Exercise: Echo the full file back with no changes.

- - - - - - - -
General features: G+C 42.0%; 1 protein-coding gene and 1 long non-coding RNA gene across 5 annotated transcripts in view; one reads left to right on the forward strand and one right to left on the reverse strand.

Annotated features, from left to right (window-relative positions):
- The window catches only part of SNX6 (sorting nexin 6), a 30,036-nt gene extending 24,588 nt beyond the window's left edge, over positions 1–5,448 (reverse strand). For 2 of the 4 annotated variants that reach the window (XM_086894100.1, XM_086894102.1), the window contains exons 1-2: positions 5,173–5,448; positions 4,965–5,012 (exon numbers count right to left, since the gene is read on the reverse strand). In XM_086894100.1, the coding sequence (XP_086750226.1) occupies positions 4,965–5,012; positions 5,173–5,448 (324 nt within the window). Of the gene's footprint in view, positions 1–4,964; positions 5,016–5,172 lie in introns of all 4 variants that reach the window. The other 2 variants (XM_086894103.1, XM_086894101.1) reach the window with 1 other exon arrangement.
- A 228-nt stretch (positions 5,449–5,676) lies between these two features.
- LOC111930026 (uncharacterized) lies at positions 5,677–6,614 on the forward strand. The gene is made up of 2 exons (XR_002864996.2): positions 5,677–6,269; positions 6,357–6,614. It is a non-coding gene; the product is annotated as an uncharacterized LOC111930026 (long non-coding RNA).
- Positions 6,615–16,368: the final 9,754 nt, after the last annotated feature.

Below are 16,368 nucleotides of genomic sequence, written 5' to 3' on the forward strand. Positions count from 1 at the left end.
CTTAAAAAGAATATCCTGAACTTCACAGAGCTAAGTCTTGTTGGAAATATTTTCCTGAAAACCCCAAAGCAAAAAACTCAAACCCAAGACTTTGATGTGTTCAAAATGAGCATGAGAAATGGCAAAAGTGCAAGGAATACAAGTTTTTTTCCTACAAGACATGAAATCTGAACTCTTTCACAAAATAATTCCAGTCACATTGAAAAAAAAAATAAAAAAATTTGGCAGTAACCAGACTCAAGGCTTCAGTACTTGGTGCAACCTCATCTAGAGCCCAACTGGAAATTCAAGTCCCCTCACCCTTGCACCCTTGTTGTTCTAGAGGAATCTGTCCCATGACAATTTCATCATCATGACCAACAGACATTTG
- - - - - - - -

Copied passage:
General features: G+C 42.0%; 1 protein-coding gene and 1 long non-coding RNA gene across 5 annotated transcripts in view; one reads left to right on the forward strand and one right to left on the reverse strand.

Annotated features, from left to right (window-relative positions):
- The window catches only part of SNX6 (sorting nexin 6), a 30,036-nt gene extending 24,588 nt beyond the window's left edge, over positions 1–5,448 (reverse strand). For 2 of the 4 annotated variants that reach the window (XM_086894100.1, XM_086894102.1), the window contains exons 1-2: positions 5,173–5,448; positions 4,965–5,012 (exon numbers count right to left, since the gene is read on the reverse strand). In XM_086894100.1, the coding sequence (XP_086750226.1) occupies positions 4,965–5,012; positions 5,173–5,448 (324 nt within the window). Of the gene's footprint in view, positions 1–4,964; positions 5,016–5,172 lie in introns of all 4 variants that reach the window. The other 2 variants (XM_086894103.1, XM_086894101.1) reach the window with 1 other exon arrangement.
- A 228-nt stretch (positions 5,449–5,676) lies between these two features.
- LOC111930026 (uncharacterized) lies at positions 5,677–6,614 on the forward strand. The gene is made up of 2 exons (XR_002864996.2): positions 5,677–6,269; positions 6,357–6,614. It is a non-coding gene; the product is annotated as an uncharacterized LOC111930026 (long non-coding RNA).
- Positions 6,615–16,368: the final 9,754 nt, after the last annotated feature.

Below are 16,368 nucleotides of genomic sequence, written 5' to 3' on the forward strand. Positions count from 1 at the left end.
CTTAAAAAGAATATCCTGAACTTCACAGAGCTAAGTCTTGTTGGAAATATTTTCCTGAAAACCCCAAAGCAAAAAACTCAAACCCAAGACTTTGATGTGTTCAAAATGAGCATGAGAAATGGCAAAAGTGCAAGGAATACAAGTTTTTTTCCTACAAGACATGAAATCTGAACTCTTTCACAAAATAATTCCAGTCACATTGAAAAAAAAAATAAAAAAATTTGGCAGTAACCAGACTCAAGGCTTCAGTACTTGGTGCAACCTCATCTAGAGCCCAACTGGAAATTCAAGTCCCCTCACCCTTGCACCCTTGTTGTTCTAGAGGAATCTGTCCCATGACAATTTCATCATCATGACCAACAGACATTTG